Often people worry about their worry. It’s not uncommon to be stressed about your stress-response. In the absence of accurate information about the symptoms of your stress-response, you may develop faulty thoughts that cause fear and anxiety and additional stress.
If you have serious concerns about your health and question whether your symptoms are stress-related or a sign of some other health problem, you should seek medical help. The following are challenges to distorted or faulty thoughts about stress and anxiety adapted from Anxiety Disorders and Phobias: A Cognitive Perspective by Aaron Beck, M.D. and Gary Emery Ph.D. (2005).
- Distorted Thought: My stress will never end.
- Challenge: Change is the nature of life. Both those events that create strain and those that have positive effects will come and go, like waves in the ocean.
- Distorted Thought: I’m going crazy
- Challenge: There is no evidence that high anxiety or stress causes psychosis
- Distorted Thought: I’m losing control
- Challenge: You might experience intense emotions or be rigid or tense, but it’s unlikely that you will become out of control.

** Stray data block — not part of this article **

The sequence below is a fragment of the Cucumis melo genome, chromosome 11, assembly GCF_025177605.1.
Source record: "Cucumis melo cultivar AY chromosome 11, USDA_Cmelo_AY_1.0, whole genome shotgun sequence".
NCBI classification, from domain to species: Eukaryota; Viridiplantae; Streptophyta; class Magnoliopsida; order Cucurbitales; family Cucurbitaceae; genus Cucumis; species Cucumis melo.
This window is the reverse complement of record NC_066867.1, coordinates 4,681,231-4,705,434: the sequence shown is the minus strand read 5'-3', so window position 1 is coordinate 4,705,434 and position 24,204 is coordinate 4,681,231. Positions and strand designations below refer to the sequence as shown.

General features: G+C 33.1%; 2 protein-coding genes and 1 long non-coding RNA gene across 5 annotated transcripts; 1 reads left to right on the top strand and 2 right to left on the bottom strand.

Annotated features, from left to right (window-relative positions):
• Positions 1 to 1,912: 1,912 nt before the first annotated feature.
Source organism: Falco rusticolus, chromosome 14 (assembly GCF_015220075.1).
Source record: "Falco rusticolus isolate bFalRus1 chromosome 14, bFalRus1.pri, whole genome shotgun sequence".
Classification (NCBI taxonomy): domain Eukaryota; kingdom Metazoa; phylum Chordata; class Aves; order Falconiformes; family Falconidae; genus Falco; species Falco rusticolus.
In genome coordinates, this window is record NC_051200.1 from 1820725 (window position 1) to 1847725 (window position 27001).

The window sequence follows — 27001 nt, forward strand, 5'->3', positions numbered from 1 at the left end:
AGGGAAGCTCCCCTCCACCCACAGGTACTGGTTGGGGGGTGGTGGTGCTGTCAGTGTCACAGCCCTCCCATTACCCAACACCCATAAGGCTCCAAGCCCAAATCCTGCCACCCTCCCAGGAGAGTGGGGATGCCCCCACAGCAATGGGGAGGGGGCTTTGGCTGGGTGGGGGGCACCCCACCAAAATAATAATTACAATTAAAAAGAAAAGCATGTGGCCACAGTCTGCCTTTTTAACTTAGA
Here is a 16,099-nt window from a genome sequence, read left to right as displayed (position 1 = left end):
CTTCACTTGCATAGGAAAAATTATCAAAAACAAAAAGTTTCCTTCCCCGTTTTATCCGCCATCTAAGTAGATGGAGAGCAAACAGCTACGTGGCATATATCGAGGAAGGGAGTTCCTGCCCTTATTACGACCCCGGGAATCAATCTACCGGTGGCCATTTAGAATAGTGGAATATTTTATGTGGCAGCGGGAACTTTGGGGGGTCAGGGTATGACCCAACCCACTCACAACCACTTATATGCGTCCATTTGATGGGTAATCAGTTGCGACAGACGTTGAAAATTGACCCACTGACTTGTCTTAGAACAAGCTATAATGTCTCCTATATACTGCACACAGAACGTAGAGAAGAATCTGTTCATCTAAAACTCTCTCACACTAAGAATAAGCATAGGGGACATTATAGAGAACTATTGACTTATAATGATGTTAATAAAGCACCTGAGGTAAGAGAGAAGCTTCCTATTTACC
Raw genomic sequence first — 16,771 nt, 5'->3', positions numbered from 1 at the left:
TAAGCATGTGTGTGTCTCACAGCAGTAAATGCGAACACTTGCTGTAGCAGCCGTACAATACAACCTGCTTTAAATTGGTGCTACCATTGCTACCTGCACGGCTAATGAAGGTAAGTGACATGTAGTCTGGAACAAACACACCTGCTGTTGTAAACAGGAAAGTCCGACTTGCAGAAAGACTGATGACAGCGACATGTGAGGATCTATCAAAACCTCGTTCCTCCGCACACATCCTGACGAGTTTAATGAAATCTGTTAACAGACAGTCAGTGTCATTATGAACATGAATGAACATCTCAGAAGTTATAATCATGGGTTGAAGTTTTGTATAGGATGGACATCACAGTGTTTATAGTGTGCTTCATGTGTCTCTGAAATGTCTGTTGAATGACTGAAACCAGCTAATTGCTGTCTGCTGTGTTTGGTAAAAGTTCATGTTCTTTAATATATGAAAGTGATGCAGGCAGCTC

- Distorted Thought: I can’t function
- Challenge: It may be uncomfortable, but it is possible to perform tasks (even public speaking) when you’re very stressed and anxious.
- Distorted Thought: My stress-level is intolerable
- Challenge: Stress can be very painful, but is rarely intolerable. It’s likely that you’ve tolerated high degrees of stress in the past.
- Distorted Thought: I’m dying or having a heart attack
- Challenge: The physiological response to stress might make you feel weak, but it’s unlikely that you’re dying. If you can move around actively you are probably not having a heart attack.
You can use this list of thoughts to help you recognize and challenge any distorted thoughts you may have about your stress-related symptoms. If any of the distorted thoughts are familiar or automatic thoughts for you, practice saying the challenge to yourself, so that when the thought occurs, you’re prepared to change it.
Photo by San Drino, available under a Creative Commons attribution license.